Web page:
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I have this example in my lecture notes

"Calculate the semid direct product, $H \rtimes Q$ where, where $H = C_7, Q = C_3, C_7 = \langle b | b^7 = 1 \rangle$."

$Aut(C_7 \cong C_6$. Find all homomorphisms $\theta: C_3 \rightarrow C_6$ (except for the trivial one). We need all elements of order 3 in $C_6$. We have $2 = \varphi(3): \alpha^2$ and $\alpha ^4$.

$$Aut(C_7) = \langle \alpha | \alpha^6 = 1 \rangle$$ $$\alpha : b \mapsto b^3$$

Two types on non-commmutative SDP:

$$C_3 = \langle a|a^3 = 1\rangle \hspace{1cm} \theta(\alpha) = \alpha^2 \hspace{1cm} \theta(\alpha) = \alpha^4$$

$$ba = a \theta(a^{-1})(b) = a \alpha^2(b) = a \alpha^4(b)$$

$ba = ab^4$ (because $3^4 \equiv4 \mod 7$)

$\theta(a) = \alpha^4$

$ba = a \theta(a^{-1})(b) = a \alpha^{-4}(b) = \alpha^2(b)$

$ba = ab^2$ (because $3^2 \equiv 2 \mod 7).$

Here's what I don't understand:

1) How do you know you map $\alpha: b \mapsto b^3$?

2) What does all the $ba = a\theta(a^{-1}(b)$ bit all mean?

Please could someone explain this? Thank you

EDIT: I found something in my notes saying "We need to specify some $\theta(a) \in Aut(C_n), \{C_n \rightarrow C_n\}, b \mapsto b^l, (l,n) = 1$". So we basically want to find some $l$ where the gcd$(l,n) = 1$. I.e $(l,7) = 1$. Clearly $(3, 7) = 1$ but why not $(5, 7)$, or is that because this $l$ must be the number of possible orders in our other group?

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Are you comfortable with the definition of a semidirect product? –  Alexander Gruber Jan 9 '13 at 22:38
@AlexanderGruber A SDP is a map which maps a group $Q$ to the automorphism of some other group $H$? EDIT: No, not map. It's a group I think mapping $Q \rightarrow Aut(H)$? –  Kaish Jan 9 '13 at 22:41

1 Answer 1

up vote 2 down vote accepted

The first step to answering your question is going to be understanding what a semidirect product actually is. A semidirect product $K\rtimes C$ can be defined in the following way.

Take elements of $K\times C$ (as sets; the cartesian product); these will be the elements of your group. Now pick some homomorphism $\theta:C\rightarrow \text{Aut}(K)$ and write $\theta(c)=\theta_c$. Define multiplication by $$(k_1,c_1)(k_2,c_2)=(k_1\theta_{c_2}(k_2),c_1c_2).$$ What you've got here is written $K\rtimes_\theta C$. Sometimes when people write a semidirect product they leave the $\theta$ out (when they believe it's obvious which $\theta$ they're using) but it is important to understand that there are many different semidirect products between two different groups, depending on which $\theta$ you pick.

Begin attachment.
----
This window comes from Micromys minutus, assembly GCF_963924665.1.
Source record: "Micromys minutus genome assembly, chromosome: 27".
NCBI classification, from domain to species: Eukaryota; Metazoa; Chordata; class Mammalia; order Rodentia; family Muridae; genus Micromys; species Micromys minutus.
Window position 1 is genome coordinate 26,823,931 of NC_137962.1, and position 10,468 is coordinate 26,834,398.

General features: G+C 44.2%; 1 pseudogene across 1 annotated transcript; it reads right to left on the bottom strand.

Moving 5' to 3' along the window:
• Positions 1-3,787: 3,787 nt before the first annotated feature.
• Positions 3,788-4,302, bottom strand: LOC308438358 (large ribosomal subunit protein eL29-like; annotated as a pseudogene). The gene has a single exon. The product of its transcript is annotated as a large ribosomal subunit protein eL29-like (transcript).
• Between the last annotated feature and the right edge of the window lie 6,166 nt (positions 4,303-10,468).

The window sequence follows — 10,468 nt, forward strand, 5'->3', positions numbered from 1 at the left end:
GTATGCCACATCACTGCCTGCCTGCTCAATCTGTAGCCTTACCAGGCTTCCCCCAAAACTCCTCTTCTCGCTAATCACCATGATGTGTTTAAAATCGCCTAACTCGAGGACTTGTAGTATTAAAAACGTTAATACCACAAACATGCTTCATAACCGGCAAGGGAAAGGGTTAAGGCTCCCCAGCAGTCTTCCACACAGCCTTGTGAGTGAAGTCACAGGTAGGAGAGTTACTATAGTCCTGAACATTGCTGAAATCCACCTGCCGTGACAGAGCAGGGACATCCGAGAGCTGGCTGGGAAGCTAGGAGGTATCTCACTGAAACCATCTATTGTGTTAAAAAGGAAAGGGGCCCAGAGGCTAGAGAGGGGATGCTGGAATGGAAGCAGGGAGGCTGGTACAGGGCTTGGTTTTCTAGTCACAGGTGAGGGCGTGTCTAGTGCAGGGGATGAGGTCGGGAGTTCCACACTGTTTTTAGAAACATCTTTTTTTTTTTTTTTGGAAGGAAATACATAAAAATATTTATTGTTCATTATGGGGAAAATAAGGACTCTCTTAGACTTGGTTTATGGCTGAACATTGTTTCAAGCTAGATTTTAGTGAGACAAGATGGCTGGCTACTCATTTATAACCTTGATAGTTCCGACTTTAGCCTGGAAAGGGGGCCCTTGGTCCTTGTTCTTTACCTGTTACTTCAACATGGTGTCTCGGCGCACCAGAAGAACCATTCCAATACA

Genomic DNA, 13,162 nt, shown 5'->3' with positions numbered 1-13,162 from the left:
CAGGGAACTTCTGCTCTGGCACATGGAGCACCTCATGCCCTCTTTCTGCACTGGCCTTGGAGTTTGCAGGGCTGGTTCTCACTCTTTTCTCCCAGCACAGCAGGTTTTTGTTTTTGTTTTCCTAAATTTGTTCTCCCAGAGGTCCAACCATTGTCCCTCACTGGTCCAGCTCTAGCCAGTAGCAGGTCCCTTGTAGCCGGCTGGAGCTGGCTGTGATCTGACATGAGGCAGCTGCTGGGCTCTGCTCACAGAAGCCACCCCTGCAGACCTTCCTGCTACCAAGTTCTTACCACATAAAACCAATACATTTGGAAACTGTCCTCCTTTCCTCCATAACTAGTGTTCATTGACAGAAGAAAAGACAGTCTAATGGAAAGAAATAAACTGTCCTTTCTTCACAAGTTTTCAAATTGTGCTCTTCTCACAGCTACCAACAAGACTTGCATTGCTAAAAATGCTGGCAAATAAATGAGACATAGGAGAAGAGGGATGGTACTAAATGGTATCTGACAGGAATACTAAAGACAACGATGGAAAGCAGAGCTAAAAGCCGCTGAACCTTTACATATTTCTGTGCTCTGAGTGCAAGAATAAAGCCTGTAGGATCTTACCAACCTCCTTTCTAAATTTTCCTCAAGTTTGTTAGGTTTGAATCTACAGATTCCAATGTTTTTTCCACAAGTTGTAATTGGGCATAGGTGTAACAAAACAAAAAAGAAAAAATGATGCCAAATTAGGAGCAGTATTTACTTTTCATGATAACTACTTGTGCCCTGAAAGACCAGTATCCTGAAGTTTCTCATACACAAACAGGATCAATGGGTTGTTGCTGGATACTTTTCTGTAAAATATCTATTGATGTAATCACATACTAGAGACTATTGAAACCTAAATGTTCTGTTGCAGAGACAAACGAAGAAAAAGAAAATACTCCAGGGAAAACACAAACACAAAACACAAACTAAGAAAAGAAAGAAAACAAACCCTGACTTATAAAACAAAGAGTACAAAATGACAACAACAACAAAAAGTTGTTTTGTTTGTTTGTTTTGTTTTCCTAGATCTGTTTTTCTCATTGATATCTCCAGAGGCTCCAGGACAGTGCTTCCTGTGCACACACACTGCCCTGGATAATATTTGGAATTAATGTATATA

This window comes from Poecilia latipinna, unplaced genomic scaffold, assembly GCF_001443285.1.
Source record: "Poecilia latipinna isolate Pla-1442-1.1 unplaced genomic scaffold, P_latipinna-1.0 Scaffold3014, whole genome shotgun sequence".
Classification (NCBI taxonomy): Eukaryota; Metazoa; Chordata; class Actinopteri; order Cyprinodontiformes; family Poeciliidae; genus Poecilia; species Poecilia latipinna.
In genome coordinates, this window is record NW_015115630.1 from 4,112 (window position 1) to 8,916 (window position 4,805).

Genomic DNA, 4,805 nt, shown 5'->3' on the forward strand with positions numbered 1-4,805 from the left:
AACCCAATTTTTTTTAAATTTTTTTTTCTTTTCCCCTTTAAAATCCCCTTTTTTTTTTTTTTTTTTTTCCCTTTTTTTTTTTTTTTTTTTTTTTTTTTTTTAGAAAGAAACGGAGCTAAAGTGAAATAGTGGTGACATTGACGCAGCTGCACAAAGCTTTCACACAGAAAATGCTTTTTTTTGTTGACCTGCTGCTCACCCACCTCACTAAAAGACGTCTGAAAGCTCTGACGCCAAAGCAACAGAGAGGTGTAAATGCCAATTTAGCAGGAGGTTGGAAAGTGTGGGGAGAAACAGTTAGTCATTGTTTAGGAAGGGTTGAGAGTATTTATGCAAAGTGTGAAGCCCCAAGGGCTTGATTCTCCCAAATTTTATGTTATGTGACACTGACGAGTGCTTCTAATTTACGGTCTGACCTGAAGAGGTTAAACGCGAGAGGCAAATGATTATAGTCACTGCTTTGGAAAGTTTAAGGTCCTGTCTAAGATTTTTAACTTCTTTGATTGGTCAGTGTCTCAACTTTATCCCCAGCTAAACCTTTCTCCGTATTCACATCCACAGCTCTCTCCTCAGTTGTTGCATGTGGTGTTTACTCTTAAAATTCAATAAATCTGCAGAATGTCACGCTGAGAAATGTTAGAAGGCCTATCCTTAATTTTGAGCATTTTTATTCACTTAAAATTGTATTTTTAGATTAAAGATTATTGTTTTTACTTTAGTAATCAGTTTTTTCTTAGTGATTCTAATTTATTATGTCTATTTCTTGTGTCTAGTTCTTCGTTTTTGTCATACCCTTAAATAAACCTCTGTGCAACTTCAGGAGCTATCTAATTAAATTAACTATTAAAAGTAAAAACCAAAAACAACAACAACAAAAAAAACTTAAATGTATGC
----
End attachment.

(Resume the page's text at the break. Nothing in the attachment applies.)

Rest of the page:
For a description of the semidirect product notation used in your lecture notes (writing the elements individually, like $k$ instead of $(k,1)$) take a look at this pdf.

Now that you've got this, you can manipulate expressions like they want you to. All they are doing is showing you how the two different (nontrivial) semidirect products work formed by the two different different (nontrivial) homomorphisms $C_3\rightarrow C_6\cong \text{Aut}(C_7)$. They are manipulating the expressions according to the rules of semidirect products to show you how the $\theta$ gives you the group presentations.

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In that PDF, what does $h'$ mean? It come up just before Theorem 2. –  Kaish Jan 9 '13 at 23:14
It's just some other element of $H$, they take elements $h,h'$ in $H$. –  Alexander Gruber Jan 9 '13 at 23:19
Also, I don't really get what $\phi(k)(h)$ means. They say that it is the results of applying the automorphism $\phi(k)$ to the element $h \in H$. So does this mean $\phi(k)$ is my automorphism, i,e the isomorphism of some $k \in K$ to itself. Then when applying this autmorphism to $h$, I get the answer $\phi(k)(h)$? –  Kaish Jan 9 '13 at 23:21
Yeah, $\phi(k)$ is your element of $\text{Aut}(H)$. I think it's a little confusing to write it like that which is why I called it $\phi_k$ above. –  Alexander Gruber Jan 9 '13 at 23:24
In my example, I still don't get where the $\alpha: b \mapsto b^3$ bit comes in? They don't mention anything like that in the PDF. –  Kaish Jan 9 '13 at 23:32

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